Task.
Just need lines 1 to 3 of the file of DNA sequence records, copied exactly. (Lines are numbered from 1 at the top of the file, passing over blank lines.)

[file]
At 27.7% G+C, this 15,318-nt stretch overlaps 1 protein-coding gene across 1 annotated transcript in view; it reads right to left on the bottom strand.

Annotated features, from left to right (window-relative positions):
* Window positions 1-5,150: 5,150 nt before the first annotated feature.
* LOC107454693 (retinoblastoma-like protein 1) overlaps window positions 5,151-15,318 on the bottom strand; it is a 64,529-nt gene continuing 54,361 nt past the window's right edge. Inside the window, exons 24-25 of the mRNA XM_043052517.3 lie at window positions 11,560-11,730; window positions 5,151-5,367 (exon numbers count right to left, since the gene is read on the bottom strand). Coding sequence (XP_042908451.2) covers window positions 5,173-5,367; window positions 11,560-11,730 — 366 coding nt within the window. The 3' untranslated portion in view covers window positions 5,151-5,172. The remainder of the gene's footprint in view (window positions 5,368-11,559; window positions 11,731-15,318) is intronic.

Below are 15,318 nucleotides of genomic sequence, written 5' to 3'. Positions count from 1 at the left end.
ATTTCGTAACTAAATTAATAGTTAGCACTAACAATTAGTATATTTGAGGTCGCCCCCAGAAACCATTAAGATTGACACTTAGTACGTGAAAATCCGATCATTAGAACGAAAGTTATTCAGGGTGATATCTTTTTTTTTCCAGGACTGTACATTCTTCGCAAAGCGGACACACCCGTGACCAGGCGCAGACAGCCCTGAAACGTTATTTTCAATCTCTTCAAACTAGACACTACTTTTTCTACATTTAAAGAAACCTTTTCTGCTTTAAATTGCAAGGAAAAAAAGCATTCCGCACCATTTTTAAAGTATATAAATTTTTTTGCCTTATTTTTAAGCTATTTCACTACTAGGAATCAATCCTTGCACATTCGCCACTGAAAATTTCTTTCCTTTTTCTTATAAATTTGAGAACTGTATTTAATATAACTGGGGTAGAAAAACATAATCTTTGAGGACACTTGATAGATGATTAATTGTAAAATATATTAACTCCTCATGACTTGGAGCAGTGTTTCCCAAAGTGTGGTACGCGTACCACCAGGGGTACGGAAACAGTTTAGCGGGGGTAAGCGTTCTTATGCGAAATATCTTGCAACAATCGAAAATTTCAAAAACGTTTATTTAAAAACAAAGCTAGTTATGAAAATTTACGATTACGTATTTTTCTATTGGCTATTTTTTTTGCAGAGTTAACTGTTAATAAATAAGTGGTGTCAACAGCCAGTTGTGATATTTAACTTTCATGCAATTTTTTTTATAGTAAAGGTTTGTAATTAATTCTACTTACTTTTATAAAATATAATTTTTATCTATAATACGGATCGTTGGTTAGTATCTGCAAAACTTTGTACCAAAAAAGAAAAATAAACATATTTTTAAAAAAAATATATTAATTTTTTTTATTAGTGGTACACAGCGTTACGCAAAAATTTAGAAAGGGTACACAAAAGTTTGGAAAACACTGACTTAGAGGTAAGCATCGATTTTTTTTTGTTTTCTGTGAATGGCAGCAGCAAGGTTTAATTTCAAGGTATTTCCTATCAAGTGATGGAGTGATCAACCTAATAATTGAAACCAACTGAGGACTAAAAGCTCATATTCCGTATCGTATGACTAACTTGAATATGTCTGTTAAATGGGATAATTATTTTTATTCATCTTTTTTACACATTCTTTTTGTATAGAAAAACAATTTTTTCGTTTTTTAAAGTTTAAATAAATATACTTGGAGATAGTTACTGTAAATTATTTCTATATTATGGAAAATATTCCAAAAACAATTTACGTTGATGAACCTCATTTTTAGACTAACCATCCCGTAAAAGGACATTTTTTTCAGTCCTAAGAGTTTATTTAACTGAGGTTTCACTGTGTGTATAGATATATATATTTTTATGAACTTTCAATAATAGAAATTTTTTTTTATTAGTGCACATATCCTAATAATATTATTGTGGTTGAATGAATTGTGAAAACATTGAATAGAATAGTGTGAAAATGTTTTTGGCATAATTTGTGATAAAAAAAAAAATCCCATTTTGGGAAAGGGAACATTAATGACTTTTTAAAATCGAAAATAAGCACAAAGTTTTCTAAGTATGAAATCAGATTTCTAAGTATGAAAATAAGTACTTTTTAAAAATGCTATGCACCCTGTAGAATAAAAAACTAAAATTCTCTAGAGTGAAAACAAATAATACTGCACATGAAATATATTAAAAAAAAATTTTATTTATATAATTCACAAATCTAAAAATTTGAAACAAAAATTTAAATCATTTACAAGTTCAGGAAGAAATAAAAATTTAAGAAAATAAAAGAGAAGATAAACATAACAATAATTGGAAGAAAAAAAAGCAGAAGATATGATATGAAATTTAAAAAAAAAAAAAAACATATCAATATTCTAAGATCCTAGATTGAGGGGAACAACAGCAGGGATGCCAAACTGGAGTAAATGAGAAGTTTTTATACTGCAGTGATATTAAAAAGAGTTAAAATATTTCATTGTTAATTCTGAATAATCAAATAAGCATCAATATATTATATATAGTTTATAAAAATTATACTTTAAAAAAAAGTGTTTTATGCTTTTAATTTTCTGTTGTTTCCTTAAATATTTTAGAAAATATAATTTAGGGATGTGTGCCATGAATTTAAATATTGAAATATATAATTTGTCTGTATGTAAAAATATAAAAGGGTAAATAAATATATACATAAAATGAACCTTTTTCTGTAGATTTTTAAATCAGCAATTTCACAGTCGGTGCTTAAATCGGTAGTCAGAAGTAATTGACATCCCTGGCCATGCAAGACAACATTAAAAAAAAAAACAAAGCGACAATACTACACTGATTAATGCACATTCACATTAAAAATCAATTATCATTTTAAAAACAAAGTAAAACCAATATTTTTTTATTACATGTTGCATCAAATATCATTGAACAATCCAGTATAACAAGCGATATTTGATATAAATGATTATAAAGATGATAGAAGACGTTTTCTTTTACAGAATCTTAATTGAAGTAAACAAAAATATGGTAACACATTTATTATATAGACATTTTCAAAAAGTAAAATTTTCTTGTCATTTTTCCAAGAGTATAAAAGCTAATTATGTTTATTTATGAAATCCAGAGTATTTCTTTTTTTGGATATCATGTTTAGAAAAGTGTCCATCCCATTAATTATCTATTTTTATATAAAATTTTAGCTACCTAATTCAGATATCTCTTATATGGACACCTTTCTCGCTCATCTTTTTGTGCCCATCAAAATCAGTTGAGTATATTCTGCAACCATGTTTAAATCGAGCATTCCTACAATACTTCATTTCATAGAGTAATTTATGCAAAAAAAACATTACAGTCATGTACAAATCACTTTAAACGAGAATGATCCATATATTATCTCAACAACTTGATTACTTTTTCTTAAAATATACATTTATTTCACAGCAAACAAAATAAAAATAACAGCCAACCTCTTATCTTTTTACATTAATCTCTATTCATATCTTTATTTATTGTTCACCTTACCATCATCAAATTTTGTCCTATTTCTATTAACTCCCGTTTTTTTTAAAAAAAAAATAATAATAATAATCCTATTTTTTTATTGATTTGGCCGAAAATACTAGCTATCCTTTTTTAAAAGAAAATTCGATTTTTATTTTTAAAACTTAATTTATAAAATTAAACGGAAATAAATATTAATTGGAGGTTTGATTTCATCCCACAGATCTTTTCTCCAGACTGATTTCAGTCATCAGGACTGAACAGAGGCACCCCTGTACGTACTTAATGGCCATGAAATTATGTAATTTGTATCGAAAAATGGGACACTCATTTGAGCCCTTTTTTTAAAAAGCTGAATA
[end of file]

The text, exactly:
At 27.7% G+C, this 15,318-nt stretch overlaps 1 protein-coding gene across 1 annotated transcript in view; it reads right to left on the bottom strand.

Annotated features, from left to right (window-relative positions):
* Window positions 1-5,150: 5,150 nt before the first annotated feature.